No further appeal for vegetables is necessary

Another war hospital closed its doors.

Hare Hatch Notes

Congratulations to Corporal John Milford upon his having gained the Military Medal for Gallantry in the Field.

With the closing of the V.A.D. Hospital no further appeal for supply of vegetables is necessary. We desire to thank those who sent their gifts so regularly.

A.E.C.
Wargrave parish magazine, April 1919 (D/P145/28A/31)

Military distinctions awarded to Caversham men

Caversham men were honoured for serving.

Military Distinctions Awarded to Caversham Men

Second –lieut. D.T. Cowan, Argyll and Sutherland Highlanders, Military Cross; Capt. C. Gentry-Birch, Royal Berks Regiment, Military Cross; Rev. C.W.O. Jenkyn, Royal Army Chaplains Dept, Military Cross; Capt. A. Hill, Surrey Yeomanry, Military Cross; Capt. (Rev) W.M. Austin, 1st Wiltshire Regiment, Military Cross; Capt. G.O. Taylor, R.E., Military Cross; Capt. E.F. Churchill, R.E. Military Cross; Lieut. Rollo, Scots Greys, Military Cross; Lieut. H.C. Powell, R.G.A., Military Cross; Sergt-Major D.E. Deane, R.A.M.C., Military Cross; Lieut F.C. Ransley, R.A.F. Distinguished Flying Cross and French Croix de Guerre with Bronze Star; Lieut. B.J.E. Belcher, R.AF. Distinguished Flying Cross; Sergt. A. Price, R.G.A. Distinguished Conduct Medal; Pte. W. Shackleton, 3rd Royal Berks, Distinguished Conduct Medal; Pte J. Girdler, Distinguished Conduct Medal; *Pte. J. Cox, 1ST Grenadier Guards, Distinguished Conduct Medal; *Pte. H. Godwin, 1ST Berks Yeomanry, Military Medal; * Pte. F. de Grunchy, 4TH Royal Berks, Military Medal; * Pte. H. Simmonds, R.A.M.C., Military Medal; Pte. F. Neale, 1st Royal Berks, Military Medal; Pte W. H. Heath, R.A.M.C. Military Medal; Sig-Cpl. F.J. Pointer, R.G.A., Military Medal and Bar; Pte. H.D. Helmore, 1st Royal Warwicks, Military Medal and Italian Bronze Medal for Valour; Gunner T.W. Shuff, R.H.A., Belgian Croix de Guerre; Mec-Staff-Sergt. J.W. Beasley, Meritorious Medal.
*Formerly members of Caversham C.L.B.

CAVERSHAM ROLL OF HONOUR
Third List
POWELL, Capt. E.I. Royal Sussex Peppard Road March 22, 1918
Bryant, Trumpet. F.N. R.E. 59, Queens’s Road July 16, 1917
Bryant, Cpl. S.C. R.E. 59, Queen’s Road
Bell, Cpl. A.J. R.E. 188, Westfield Road
Blackall, Pte. A.E.J. 2/4 R. Berks 8, Cromwell Road Dec. 7 1917
Briant, Pte. A.E.J. 6TH Royal Berks Emmer Green Aug. 15 1917
Bue, Pte. W. 27th Enniskillens Emmer Green Oct. 20 1917
Bennett, Pte. T.A. Gloucester Regt 92 Queens Road Dec. 5 1915
Bristow, Pte. H. R.E. 114, Queens Road Dec 21 1916
Carter, Pte. C. London Regt 69, Briant’s Av Nov 22 1917
Chamberlain, Pte. F. R.H.A., Berks Emmer Green Aug 28 1918
Cox, Seaman D.E. R.N. 18, Coldicutt Street Oct 1918
Doe, Bomb, S.W. R.H.A. 68, Prospect Street Nov 26 1917
Davis, Pte. J. Royal Berks 9, Donkin Hill May 31 1918
Eacott, Pte. H.W. 14TH Royal Warwicks 121, Gosbrook Rd Oct 26 1917
Fuller, Pte. F.G. Rifle Brigade 18, King’s Road May 9 1915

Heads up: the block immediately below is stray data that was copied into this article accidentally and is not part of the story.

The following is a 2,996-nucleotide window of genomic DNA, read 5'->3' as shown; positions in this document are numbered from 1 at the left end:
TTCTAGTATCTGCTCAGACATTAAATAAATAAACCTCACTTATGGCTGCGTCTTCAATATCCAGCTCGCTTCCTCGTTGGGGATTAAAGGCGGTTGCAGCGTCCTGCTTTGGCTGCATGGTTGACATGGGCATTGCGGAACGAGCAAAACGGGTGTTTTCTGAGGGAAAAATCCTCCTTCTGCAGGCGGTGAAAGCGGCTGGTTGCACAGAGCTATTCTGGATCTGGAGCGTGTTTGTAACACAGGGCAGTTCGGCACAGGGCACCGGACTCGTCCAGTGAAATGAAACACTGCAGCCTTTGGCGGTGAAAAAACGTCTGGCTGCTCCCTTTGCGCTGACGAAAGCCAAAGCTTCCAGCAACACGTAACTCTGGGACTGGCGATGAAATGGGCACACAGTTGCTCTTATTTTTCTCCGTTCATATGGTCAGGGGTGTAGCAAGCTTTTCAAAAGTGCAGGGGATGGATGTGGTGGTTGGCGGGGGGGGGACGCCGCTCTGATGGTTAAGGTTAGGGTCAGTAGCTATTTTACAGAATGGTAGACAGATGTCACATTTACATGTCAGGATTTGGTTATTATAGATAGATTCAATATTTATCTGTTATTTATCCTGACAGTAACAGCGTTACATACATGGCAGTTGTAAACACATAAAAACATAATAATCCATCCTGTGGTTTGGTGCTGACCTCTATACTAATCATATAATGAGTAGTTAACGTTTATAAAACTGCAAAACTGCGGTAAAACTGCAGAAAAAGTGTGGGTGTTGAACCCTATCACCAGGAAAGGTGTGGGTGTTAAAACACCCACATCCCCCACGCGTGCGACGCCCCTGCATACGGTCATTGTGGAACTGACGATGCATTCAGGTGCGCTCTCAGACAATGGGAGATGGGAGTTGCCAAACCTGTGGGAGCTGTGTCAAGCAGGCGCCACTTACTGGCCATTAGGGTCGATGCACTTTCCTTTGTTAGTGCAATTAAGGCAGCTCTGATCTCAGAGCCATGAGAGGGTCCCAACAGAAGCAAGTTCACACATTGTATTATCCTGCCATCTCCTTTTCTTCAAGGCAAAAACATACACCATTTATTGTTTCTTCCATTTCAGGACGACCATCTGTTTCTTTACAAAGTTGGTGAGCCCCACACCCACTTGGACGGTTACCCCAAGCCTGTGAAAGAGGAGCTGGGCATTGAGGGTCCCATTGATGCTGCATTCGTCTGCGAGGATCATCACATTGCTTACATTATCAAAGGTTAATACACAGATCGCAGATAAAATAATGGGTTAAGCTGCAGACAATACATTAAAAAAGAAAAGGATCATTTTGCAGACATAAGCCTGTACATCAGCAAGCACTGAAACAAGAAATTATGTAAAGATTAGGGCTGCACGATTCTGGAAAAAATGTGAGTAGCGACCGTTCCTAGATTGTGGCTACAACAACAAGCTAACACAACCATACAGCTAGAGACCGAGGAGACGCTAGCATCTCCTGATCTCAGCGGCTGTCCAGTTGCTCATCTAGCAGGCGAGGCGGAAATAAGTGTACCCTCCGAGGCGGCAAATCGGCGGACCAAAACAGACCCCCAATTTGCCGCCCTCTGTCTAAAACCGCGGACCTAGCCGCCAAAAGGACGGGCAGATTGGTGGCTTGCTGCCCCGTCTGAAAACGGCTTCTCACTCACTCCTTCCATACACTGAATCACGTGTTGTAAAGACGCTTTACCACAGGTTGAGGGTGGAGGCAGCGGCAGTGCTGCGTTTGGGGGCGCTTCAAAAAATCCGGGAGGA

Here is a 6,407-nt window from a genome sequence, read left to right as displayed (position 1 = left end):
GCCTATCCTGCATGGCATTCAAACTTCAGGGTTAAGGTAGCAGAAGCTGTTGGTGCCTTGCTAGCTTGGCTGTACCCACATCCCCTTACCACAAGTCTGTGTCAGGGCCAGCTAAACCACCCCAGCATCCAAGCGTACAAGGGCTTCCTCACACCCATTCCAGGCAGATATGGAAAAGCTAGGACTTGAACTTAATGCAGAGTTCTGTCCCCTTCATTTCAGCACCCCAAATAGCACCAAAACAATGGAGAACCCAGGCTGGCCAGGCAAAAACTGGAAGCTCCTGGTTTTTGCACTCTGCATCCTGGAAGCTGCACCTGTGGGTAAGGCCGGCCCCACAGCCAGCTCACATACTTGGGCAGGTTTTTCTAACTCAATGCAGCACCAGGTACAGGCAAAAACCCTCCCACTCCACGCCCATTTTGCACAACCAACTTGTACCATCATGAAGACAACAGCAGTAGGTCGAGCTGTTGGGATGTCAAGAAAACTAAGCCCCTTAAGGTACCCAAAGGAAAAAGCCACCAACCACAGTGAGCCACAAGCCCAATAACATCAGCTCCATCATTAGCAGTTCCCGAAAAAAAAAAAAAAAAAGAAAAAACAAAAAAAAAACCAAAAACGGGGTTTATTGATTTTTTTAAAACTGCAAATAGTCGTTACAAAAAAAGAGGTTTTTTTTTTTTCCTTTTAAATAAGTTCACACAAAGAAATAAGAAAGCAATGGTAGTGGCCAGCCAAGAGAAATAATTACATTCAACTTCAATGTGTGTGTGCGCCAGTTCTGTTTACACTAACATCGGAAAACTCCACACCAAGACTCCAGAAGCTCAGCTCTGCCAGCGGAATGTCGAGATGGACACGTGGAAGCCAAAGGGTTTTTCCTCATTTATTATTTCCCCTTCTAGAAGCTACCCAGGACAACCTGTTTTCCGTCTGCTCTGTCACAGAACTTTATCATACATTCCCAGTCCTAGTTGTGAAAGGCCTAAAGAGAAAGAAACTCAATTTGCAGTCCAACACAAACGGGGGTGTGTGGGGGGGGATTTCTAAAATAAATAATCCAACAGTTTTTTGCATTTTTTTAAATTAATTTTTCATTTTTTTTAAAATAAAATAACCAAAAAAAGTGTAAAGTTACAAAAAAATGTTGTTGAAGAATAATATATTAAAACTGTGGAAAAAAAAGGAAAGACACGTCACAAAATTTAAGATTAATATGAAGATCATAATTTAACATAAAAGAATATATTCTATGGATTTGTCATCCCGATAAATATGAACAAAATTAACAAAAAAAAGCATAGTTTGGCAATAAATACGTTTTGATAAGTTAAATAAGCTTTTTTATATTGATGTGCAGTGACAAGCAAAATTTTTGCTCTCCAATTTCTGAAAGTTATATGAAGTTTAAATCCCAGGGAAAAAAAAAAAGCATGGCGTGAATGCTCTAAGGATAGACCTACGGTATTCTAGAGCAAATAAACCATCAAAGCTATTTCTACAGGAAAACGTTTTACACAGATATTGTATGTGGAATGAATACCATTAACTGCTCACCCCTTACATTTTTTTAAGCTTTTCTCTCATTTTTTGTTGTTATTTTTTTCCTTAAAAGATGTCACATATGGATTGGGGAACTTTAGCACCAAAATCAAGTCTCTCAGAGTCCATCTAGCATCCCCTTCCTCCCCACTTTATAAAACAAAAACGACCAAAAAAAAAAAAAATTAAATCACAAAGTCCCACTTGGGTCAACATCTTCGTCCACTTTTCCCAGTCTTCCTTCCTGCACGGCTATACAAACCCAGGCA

Goodwin, Pte. F.C. 6TH London 168, Hemdean Rd April 14 1917
Gibbins, L-Cpl. A.G. 28TH London 33, South View Av July 16 1918
Hatto, L-Cpl. H.H. 1/4TH R. Berks 111, Kidmore Rd Aug 16 1917
Havell, Pte. H.A. 2ND Ox and Bucks Emmer Green Nov 3 1917
Harrison, Seaman G. H.M.S. Victory 54, Briants Av Sept 4 1918
Higg, Pte. W. Rifle Brigade 105, Queens Road 1916
Jones, Pte, T.J. Northumb. Fus 100, Kings Road Dec 17 1916
Knight, Pte. R.R. Royal Berks 145, Queens Road Aug 26 1918
Morgan, Pte. S. Liverpool Regt 57, westfield Road June 20 1917
Martin, L-Cpl. B.E. R.M.L.I. 163, Gosbrook Road Aug 25 1918
Mott, Pte. S. R.G.A. 79, kidmore Road Sept 21 1918
Miles, Pte. G. R.F.A. 96, Kings Road July 31 1918
Nicholls, Lieut. H.G. 2nd Royal Berks 5, Queens Road May 28 1918
Nicholls, Pte. J. M.T. 3, River View Cots 1918
Povey, Cpl. J. R.H.A. 4, Queens Street April 16 1915
Palmer, Pte. H.T. 1ST Warwicks 34, George Street April 18 1918
Purvey, Pte. W. Oxon & Bucks 16, King’s Road Feb 25 1918
Purvey, Pte. E. R.A.S.C. 16, King’s Road April 12 1918
Rampton, Pte W. Labour Corps 35, Gosbrook St April 9 1918
Robinson, Pte. H. 7TH Queens 34, Priory Avenue Sept 22 1918
Swift, Pte. H.G. 3RD Rifle Brigade 31, Oxford Street May 19 1918
Semple, Pte. H. 2/4TH Royal Berks Emmer Green July 16 1916
Semple, Cadet. F.J.M. R.A.F. 23, Priest Hill Oct 30 1918

Caversham parish magazine, March 1919 (D/P162/28A/7)

10 miles behind the German lines, with no hope of rescue

A small Sulhamstead church would have an organ as a war memorial.

We are very thankful to hear that our two prisoners of war have returned safe. Sergeant George Steel, MM, has been a prisoner of war since May 1918. It will be remembered that it was at first reported that he had been killed. Private Ernest Adams was made prisoner in March 1918. His company was left 10 miles, or so, behind the German front line after their sudden sweeping advance in that month, and defended themselves there for many hours without any hope of rescue.

Lieutenant Colonel Greenley, DSO, Royal Army Service Corps, whose marriage is reported in this number, has been further distinguished by the conferment by His Majesty of the Companionship of St Michael and St George.

Major Gilbert Shepherd, RE, DSO, Chevalier Croix de Guerre, has been promoted to Brevet-Major.

AN ORGAN FOR ST MICHAEL’S CHURCH

Mrs Tyser has most generously promised to give an organ for St Michael’s Church in memory of Major George B Tyser, East Lancashire Regiment, son of Mr and Mrs Tyser of Oakfield, who was killed almost instantaneously on July 6th, 1916. He was last seen in the act of encouraging his men across to the enemy trenches in one of the brilliant assaults that we were then making.